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Would Congress approve an attack on Syria?
A bipartisan group of lawmakers is demanding that Obama ask Congress for permission before bombing Syria. What happens if they get their wish?
What will they say if they get a say?
What will they say if they get a say? Drew Angerer/Getty Images
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s President Obama lays out his case for possible retaliatory strikes on Syria for its alleged use of chemical weapons on its citizens, Congress is getting antsy. On Wednesday evening, a group of 98 House Republicans and 18 House Democrats sent Obama a letter "strongly" urging him to "consult and receive authorization from Congress before ordering the use of U.S. military force in Syria."

Presidents haven't been very eager to do that in recent decades, and that includes Obama. He didn't get prior approval from Congress to launch airstrikes into Libya in 2011, for example.

Officials from the White House, the State Department, and the Pentagon are scheduled to brief congressional leaders and the top members of relevant national security committees on Thursday about the situation in Syria. That might assuage some concerns of House Speaker John Boehner, who asked in a letter Wednesday for merely "substantive consultation" with Congress. Boehner also wants Obama to "personally make the case to the American people and Congress for how potential military action will secure American national security interests" and comport with "the exclusive authority of congressional authorization under Article I of the Constitution."

But a growing number of lawmakers want an actual vote, and the 116 House signatories are even offering to return to Washington before the Sept. 9 end of Congress' August recess to "share the burden of decisions made regarding U.S. involvement in the quickly escalating Syrian conflict." What they don't say, though, is how they'd vote.

Some observers predict that Congress wouldn't say no to military action in Syria. Sure, says Ed Morrissey at Hot Air, there are members from both parties opposed to even a small-scale strike, but "there is at least as large a bipartisan group urging action, probably more than enough in both chambers to get easy passage of a limited" strike.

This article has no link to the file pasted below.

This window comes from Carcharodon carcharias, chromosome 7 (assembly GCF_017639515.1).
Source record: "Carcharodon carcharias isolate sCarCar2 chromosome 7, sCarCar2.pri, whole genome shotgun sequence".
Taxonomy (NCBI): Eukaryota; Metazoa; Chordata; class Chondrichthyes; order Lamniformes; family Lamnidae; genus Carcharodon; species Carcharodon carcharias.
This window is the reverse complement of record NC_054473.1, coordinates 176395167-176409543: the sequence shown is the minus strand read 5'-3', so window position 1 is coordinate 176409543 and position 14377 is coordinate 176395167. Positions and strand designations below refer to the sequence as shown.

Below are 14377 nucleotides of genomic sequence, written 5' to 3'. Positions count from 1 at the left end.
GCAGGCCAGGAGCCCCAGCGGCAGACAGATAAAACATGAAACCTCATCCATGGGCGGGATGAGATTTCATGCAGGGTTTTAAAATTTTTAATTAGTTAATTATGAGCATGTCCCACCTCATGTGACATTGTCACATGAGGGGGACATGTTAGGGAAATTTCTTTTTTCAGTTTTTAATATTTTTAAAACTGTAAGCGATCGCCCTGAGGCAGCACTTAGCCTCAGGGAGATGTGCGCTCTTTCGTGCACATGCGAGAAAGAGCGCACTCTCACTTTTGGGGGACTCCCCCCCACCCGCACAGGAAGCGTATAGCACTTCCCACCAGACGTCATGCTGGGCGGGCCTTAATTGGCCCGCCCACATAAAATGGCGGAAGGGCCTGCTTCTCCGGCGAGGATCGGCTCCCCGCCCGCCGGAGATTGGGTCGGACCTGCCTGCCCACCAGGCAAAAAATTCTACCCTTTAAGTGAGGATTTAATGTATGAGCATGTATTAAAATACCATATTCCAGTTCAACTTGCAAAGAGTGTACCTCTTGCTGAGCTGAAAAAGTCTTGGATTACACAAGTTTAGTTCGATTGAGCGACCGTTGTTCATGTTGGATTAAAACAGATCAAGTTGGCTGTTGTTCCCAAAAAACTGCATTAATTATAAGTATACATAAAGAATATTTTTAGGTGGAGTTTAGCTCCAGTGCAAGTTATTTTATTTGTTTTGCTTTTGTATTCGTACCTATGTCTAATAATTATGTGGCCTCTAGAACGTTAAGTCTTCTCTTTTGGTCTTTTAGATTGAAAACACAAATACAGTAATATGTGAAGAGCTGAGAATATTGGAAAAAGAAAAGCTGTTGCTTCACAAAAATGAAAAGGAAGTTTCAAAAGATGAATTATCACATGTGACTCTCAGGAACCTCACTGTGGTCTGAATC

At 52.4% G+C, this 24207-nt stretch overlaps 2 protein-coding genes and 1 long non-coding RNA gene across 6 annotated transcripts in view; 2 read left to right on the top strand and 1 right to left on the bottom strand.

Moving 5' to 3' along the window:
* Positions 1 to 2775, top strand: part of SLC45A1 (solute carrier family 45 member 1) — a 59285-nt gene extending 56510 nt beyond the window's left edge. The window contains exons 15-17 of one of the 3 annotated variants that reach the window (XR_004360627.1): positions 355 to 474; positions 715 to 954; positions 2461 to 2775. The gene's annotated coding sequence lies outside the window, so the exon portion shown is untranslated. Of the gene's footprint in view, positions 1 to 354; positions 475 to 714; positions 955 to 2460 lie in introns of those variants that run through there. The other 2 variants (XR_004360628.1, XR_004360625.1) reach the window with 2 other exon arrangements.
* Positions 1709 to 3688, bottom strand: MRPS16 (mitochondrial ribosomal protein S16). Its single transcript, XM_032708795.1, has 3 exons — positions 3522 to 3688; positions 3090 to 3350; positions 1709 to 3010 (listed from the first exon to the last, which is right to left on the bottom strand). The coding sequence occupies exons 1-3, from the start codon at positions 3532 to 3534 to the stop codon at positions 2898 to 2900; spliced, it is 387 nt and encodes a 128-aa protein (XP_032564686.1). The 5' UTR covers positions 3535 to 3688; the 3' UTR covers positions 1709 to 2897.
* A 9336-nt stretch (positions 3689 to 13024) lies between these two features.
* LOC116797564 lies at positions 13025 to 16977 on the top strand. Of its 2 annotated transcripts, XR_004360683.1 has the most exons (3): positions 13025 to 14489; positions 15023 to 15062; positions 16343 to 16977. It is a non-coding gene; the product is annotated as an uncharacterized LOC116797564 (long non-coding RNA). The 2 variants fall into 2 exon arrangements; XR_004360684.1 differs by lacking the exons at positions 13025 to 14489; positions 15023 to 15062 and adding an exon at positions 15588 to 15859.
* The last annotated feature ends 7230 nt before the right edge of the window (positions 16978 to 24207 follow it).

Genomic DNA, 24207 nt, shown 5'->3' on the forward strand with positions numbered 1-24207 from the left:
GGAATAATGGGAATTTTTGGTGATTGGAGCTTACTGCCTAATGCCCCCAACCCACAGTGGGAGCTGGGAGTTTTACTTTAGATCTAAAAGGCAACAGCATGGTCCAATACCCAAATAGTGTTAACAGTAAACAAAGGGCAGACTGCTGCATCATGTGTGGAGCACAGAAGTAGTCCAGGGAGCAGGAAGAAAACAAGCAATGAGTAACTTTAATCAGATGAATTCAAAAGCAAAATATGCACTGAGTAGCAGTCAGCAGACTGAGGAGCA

That's a pretty big "probably." Military strikes on Syria aren't very popular among the war-weary U.S. public. And as British Prime Minister David Cameron learned Wednesday, getting legislative approval isn't a slam dunk.

Facing unexpected opposition from Parliament, Cameron put off (probably until next week) a vote on authorizing British military action in Syria. The opposition Labour Party, and even some within Cameron's own governing coalition, had demanded that Britain wait until United Nations weapons inspectors reported their findings on Syria's chemical weapons usage.

Britain's extended deliberation probably puts the brakes on an imminent attack by the U.S., too, says Joshua Keating at Slate.

It would be hard to imagine the White House ordering strikes without the support of the British — in essence going into battle without even the Bush administration's coalition of the willing on board. But it also seems like it will only get harder for the Obama administration to sell the moral and legal case for this operation the farther we get from last week's atrocities. Today's events at Westminster are also a reminder of why Congress isn't going to be asked for its input on Syria any time soon. [Slate]

Even if he doesn't legally need to get approval from Congress — an open question — Obama would be daft not to take his case to our gridlocked legislature, says James Fallows at The Atlantic. "Completely apart from the procedural nicety of involving the rest of the government in authorizing the use of force, he has a compelling political interest in spreading the responsibility for this decision."

Even if Obama has already made up his mind to launch a strike, and even if that operation goes perfectly, something about it will go wrong. Messages will get blurred and bungled; the fog of war will interfere; innocents will be killed....

Therefore it should be 100 percent in his interest to share responsibility for the decision before it is solely his. As Charlie Stevenson points out, the Brits don't have to do this, but the Cameron government is bringing it to a vote. Of course that works more easily in a parliamentary system, where he can rely on a disciplined majority, than in our current dysfunctional mess. But it makes sense in any democracy, even ours. [Atlantic]

Peter Weber is a senior editor at TheWeek.com, and has handled the editorial night shift since 2008. A graduate of Northwestern University, Peter has worked at Facts on File and The New York Times Magazine. He speaks Spanish and Italian, and plays in an Austin rock band.

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